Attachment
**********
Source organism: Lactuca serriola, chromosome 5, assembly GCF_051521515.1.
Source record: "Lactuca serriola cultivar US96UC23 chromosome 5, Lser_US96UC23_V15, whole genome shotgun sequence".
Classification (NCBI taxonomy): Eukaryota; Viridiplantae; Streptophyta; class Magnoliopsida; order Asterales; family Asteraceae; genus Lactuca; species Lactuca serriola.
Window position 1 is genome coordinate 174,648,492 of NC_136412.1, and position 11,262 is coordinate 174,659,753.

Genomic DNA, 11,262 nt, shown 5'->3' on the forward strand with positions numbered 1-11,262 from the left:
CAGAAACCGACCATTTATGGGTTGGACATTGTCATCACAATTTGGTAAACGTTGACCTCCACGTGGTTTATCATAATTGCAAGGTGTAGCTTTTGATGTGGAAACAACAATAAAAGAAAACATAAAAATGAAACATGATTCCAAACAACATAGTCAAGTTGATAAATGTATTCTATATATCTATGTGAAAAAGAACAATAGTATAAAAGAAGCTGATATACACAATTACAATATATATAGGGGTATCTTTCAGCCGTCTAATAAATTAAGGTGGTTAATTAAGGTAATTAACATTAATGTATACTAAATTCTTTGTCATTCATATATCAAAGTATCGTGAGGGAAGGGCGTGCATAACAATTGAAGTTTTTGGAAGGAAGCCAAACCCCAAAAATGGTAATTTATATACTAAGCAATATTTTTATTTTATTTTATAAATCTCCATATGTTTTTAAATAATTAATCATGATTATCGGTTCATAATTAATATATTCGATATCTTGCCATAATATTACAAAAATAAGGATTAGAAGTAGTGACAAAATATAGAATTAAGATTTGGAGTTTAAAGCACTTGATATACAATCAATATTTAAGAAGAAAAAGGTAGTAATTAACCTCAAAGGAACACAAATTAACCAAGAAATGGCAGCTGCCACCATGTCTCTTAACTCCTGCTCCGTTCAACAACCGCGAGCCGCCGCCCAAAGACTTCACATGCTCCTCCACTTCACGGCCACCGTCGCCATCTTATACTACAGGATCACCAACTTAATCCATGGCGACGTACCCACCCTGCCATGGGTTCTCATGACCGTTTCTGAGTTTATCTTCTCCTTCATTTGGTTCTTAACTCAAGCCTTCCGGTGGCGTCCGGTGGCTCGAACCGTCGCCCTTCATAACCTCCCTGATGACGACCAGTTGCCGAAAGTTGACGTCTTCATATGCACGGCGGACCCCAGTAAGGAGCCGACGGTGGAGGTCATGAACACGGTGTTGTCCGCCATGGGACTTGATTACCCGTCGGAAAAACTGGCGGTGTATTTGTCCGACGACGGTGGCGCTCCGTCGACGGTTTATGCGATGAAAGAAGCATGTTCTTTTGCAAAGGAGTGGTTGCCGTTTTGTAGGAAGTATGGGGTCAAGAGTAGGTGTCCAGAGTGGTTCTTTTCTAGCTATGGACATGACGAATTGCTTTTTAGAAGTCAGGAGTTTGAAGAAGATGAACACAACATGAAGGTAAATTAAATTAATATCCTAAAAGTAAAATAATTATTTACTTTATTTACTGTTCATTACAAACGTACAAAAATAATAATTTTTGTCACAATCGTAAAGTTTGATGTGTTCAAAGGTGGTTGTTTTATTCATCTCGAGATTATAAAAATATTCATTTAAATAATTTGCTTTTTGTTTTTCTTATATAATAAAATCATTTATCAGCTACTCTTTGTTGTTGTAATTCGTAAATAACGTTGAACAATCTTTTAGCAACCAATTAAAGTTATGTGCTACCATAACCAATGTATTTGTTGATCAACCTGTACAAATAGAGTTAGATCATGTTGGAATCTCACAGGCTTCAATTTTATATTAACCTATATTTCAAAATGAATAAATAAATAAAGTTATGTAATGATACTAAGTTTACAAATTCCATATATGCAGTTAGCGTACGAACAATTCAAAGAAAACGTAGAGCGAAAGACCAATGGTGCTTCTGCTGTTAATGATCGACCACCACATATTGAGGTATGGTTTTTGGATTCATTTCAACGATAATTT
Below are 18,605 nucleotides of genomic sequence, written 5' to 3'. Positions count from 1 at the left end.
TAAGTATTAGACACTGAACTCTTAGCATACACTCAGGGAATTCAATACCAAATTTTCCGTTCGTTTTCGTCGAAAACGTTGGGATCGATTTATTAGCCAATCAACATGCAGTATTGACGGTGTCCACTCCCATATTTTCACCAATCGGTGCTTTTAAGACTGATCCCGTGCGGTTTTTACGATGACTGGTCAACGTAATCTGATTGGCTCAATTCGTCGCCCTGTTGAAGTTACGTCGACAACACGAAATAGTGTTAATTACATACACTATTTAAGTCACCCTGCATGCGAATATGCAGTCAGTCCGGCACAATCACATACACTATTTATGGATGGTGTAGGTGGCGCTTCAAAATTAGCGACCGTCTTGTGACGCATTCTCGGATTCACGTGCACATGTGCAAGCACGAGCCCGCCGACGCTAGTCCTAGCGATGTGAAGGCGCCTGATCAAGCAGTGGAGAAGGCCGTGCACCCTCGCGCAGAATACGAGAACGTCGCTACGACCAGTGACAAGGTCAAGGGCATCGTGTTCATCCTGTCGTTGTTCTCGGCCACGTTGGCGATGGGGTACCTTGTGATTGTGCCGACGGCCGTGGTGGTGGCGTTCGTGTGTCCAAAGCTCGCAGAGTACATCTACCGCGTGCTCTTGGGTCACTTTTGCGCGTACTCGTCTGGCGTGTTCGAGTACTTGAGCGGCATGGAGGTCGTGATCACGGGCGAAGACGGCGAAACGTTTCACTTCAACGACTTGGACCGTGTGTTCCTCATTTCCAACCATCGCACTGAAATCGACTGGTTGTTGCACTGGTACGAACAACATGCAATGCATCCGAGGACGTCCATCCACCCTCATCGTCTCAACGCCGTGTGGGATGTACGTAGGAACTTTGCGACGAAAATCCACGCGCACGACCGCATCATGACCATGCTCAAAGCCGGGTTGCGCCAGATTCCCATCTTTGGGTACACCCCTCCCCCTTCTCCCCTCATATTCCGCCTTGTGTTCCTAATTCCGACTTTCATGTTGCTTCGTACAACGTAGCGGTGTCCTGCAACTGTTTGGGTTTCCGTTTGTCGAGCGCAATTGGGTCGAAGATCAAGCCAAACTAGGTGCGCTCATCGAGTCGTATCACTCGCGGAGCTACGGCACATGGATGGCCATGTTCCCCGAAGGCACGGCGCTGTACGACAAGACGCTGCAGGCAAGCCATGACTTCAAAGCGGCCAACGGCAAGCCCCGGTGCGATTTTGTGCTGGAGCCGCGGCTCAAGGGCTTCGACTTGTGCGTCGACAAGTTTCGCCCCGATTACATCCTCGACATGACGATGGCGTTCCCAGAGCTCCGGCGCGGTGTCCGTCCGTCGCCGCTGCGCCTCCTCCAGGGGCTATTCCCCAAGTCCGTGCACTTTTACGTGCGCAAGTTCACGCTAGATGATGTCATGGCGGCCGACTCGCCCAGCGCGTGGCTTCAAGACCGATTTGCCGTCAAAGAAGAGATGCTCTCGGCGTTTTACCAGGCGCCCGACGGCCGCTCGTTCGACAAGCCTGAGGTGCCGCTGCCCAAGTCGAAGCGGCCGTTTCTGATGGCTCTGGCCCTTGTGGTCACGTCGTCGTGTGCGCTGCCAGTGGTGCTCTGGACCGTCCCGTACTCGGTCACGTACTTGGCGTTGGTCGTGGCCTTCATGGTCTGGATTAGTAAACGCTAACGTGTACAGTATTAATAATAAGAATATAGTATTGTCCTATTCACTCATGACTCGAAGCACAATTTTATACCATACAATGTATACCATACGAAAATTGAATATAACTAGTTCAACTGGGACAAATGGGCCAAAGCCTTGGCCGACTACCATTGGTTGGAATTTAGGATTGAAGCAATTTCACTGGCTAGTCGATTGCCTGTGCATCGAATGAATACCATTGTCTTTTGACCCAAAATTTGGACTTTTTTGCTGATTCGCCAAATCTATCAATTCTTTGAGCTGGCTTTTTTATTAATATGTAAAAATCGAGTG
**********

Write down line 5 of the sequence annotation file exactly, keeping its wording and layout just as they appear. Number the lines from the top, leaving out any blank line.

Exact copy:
Genomic DNA, 11,262 nt, shown 5'->3' on the forward strand with positions numbered 1-11,262 from the left: